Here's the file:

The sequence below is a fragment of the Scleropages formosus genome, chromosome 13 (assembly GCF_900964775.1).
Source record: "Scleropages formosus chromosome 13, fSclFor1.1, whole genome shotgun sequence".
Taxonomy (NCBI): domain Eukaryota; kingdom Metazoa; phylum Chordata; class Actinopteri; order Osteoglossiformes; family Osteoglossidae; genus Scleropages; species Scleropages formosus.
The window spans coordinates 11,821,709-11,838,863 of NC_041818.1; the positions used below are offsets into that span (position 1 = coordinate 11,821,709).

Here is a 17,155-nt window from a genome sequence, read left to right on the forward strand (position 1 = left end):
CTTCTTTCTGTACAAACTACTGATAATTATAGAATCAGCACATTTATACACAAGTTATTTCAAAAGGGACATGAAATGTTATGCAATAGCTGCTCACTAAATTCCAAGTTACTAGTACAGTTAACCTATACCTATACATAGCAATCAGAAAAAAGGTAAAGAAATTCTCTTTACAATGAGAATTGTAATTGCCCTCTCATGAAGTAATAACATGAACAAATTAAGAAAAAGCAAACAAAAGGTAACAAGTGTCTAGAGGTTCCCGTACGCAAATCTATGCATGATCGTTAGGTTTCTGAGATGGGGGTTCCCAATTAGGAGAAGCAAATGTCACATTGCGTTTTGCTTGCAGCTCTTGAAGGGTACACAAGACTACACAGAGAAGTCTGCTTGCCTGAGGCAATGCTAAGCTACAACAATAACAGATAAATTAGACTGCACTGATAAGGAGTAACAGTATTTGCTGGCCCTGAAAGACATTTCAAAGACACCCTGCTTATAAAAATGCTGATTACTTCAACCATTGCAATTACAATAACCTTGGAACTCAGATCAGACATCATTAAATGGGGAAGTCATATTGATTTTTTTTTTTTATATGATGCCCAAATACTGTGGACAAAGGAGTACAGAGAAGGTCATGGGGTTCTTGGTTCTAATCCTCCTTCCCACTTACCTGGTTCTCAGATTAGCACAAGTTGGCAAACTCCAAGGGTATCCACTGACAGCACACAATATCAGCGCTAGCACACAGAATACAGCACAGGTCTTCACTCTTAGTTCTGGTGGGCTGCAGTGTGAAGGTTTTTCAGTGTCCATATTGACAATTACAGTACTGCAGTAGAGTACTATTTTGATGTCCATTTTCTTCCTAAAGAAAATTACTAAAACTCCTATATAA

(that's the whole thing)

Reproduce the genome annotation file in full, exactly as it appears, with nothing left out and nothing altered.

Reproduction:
The sequence below is a fragment of the Scleropages formosus genome, chromosome 13 (assembly GCF_900964775.1).
Source record: "Scleropages formosus chromosome 13, fSclFor1.1, whole genome shotgun sequence".
Taxonomy (NCBI): domain Eukaryota; kingdom Metazoa; phylum Chordata; class Actinopteri; order Osteoglossiformes; family Osteoglossidae; genus Scleropages; species Scleropages formosus.
The window spans coordinates 11,821,709-11,838,863 of NC_041818.1; the positions used below are offsets into that span (position 1 = coordinate 11,821,709).

Here is a 17,155-nt window from a genome sequence, read left to right on the forward strand (position 1 = left end):
CTTCTTTCTGTACAAACTACTGATAATTATAGAATCAGCACATTTATACACAAGTTATTTCAAAAGGGACATGAAATGTTATGCAATAGCTGCTCACTAAATTCCAAGTTACTAGTACAGTTAACCTATACCTATACATAGCAATCAGAAAAAAGGTAAAGAAATTCTCTTTACAATGAGAATTGTAATTGCCCTCTCATGAAGTAATAACATGAACAAATTAAGAAAAAGCAAACAAAAGGTAACAAGTGTCTAGAGGTTCCCGTACGCAAATCTATGCATGATCGTTAGGTTTCTGAGATGGGGGTTCCCAATTAGGAGAAGCAAATGTCACATTGCGTTTTGCTTGCAGCTCTTGAAGGGTACACAAGACTACACAGAGAAGTCTGCTTGCCTGAGGCAATGCTAAGCTACAACAATAACAGATAAATTAGACTGCACTGATAAGGAGTAACAGTATTTGCTGGCCCTGAAAGACATTTCAAAGACACCCTGCTTATAAAAATGCTGATTACTTCAACCATTGCAATTACAATAACCTTGGAACTCAGATCAGACATCATTAAATGGGGAAGTCATATTGATTTTTTTTTTTTATATGATGCCCAAATACTGTGGACAAAGGAGTACAGAGAAGGTCATGGGGTTCTTGGTTCTAATCCTCCTTCCCACTTACCTGGTTCTCAGATTAGCACAAGTTGGCAAACTCCAAGGGTATCCACTGACAGCACACAATATCAGCGCTAGCACACAGAATACAGCACAGGTCTTCACTCTTAGTTCTGGTGGGCTGCAGTGTGAAGGTTTTTCAGTGTCCATATTGACAATTACAGTACTGCAGTAGAGTACTATTTTGATGTCCATTTTCTTCCTAAAGAAAATTACTAAAACTCCTATATAA